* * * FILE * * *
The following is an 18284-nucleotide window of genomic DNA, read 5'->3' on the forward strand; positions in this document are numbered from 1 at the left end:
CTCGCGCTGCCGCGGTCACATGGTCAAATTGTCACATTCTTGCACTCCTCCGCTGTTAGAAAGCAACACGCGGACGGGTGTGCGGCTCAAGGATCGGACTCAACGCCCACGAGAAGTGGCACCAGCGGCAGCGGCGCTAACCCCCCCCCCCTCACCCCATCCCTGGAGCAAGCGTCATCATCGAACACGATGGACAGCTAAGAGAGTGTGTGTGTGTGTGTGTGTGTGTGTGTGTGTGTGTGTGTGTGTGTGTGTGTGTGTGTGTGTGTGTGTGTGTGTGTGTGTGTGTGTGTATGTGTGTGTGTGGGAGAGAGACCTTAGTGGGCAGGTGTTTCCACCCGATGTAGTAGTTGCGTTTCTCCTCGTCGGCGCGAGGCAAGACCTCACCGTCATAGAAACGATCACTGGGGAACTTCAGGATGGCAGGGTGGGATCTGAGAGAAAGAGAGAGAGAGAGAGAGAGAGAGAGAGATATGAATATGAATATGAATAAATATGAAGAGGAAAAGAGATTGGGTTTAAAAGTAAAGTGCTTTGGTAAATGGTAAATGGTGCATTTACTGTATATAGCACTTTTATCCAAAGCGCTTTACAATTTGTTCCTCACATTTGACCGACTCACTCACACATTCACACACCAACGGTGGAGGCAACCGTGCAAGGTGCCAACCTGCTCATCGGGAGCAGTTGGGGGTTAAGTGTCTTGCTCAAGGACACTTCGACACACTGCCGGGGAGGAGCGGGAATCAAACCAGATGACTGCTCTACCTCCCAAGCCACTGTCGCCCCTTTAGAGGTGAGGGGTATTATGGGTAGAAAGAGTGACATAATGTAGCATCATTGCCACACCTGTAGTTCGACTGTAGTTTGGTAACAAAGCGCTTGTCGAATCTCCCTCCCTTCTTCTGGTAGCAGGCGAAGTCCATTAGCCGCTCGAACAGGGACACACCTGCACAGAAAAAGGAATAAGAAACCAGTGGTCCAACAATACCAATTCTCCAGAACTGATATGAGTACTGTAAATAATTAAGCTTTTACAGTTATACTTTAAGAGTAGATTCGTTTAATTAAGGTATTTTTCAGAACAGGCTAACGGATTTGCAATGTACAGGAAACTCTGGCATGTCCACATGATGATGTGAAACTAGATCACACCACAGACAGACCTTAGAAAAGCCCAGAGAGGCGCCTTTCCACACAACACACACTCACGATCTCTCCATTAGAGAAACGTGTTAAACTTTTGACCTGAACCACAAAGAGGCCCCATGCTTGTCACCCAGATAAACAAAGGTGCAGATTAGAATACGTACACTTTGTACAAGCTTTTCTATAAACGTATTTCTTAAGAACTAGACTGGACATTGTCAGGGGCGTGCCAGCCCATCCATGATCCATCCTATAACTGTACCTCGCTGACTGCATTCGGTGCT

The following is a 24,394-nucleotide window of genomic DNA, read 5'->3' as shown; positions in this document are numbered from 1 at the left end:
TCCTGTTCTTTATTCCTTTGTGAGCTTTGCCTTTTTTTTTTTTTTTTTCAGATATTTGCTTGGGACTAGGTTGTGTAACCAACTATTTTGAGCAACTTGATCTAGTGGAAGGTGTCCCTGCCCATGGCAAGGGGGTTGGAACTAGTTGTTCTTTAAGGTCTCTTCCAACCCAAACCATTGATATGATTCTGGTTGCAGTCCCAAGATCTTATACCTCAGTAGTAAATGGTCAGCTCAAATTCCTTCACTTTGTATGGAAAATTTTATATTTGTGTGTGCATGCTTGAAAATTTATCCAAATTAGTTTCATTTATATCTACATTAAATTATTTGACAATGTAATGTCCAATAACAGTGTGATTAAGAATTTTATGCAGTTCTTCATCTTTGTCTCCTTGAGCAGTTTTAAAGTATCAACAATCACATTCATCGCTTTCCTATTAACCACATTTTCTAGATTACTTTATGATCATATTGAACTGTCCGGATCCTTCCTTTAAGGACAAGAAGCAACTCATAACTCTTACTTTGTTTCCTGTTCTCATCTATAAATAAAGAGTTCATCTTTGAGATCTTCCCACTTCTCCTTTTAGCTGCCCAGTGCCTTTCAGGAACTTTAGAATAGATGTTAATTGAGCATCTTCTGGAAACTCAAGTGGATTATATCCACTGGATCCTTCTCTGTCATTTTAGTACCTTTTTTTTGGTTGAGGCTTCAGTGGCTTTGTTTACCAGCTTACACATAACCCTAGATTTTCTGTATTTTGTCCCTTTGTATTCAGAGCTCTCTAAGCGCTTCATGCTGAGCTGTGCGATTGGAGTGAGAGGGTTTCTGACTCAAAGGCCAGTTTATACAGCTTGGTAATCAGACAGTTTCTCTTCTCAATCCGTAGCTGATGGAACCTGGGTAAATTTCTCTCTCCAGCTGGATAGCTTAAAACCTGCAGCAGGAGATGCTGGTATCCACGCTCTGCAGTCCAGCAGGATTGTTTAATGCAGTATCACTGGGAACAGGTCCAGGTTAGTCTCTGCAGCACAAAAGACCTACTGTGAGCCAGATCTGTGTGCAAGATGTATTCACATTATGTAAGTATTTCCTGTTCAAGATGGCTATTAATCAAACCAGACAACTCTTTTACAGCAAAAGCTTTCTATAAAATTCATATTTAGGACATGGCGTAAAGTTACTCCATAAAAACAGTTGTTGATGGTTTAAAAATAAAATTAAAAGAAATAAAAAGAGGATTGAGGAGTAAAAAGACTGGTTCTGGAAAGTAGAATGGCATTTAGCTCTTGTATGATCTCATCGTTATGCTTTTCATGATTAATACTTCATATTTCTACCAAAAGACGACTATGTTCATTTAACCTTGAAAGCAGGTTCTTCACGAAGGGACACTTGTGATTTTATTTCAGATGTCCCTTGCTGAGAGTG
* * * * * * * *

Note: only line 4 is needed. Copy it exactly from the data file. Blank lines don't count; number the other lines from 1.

TCCTGTTCTTTATTCCTTTGTGAGCTTTGCCTTTTTTTTTTTTTTTTTCAGATATTTGCTTGGGACTAGGTTGTGTAACCAACTATTTTGAGCAACTTGATCTAGTGGAAGGTGTCCCTGCCCATGGCAAGGGGGTTGGAACTAGTTGTTCTTTAAGGTCTCTTCCAACCCAAACCATTGATATGATTCTGGTTGCAGTCCCAAGATCTTATACCTCAGTAGTAAATGGTCAGCTCAAATTCCTTCACTTTGTATGGAAAATTTTATATTTGTGTGTGCATGCTTGAAAATTTATCCAAATTAGTTTCATTTATATCTACATTAAATTATTTGACAATGTAATGTCCAATAACAGTGTGATTAAGAATTTTATGCAGTTCTTCATCTTTGTCTCCTTGAGCAGTTTTAAAGTATCAACAATCACATTCATCGCTTTCCTATTAACCACATTTTCTAGATTACTTTATGATCATATTGAACTGTCCGGATCCTTCCTTTAAGGACAAGAAGCAACTCATAACTCTTACTTTGTTTCCTGTTCTCATCTATAAATAAAGAGTTCATCTTTGAGATCTTCCCACTTCTCCTTTTAGCTGCCCAGTGCCTTTCAGGAACTTTAGAATAGATGTTAATTGAGCATCTTCTGGAAACTCAAGTGGATTATATCCACTGGATCCTTCTCTGTCATTTTAGTACCTTTTTTTTGGTTGAGGCTTCAGTGGCTTTGTTTACCAGCTTACACATAACCCTAGATTTTCTGTATTTTGTCCCTTTGTATTCAGAGCTCTCTAAGCGCTTCATGCTGAGCTGTGCGATTGGAGTGAGAGGGTTTCTGACTCAAAGGCCAGTTTATACAGCTTGGTAATCAGACAGTTTCTCTTCTCAATCCGTAGCTGATGGAACCTGGGTAAATTTCTCTCTCCAGCTGGATAGCTTAAAACCTGCAGCAGGAGATGCTGGTATCCACGCTCTGCAGTCCAGCAGGATTGTTTAATGCAGTATCACTGGGAACAGGTCCAGGTTAGTCTCTGCAGCACAAAAGACCTACTGTGAGCCAGATCTGTGTGCAAGATGTATTCACATTATGTAAGTATTTCCTGTTCAAGATGGCTATTAATCAAACCAGACAACTCTTTTACAGCAAAAGCTTTCTATAAAATTCATATTTAGGACATGGCGTAAAGTTACTCCATAAAAACAGTTGTTGATGGTTTAAAAATAAAATTAAAAGAAATAAAAAGAGGATTGAGGAGTAAAAAGACTGGTTCTGGAAAGTAGAATGGCATTTAGCTCTTGTATGATCTCATCGTTATGCTTTTCATGATTAATACTTCATATTTCTACCAAAAGACGACTATGTTCATTTAACCTTGAAAGCAGGTTCTTCACGAAGGGACACTTGTGATTTTATTTCAGATGTCCCTTGCTGAGAGTG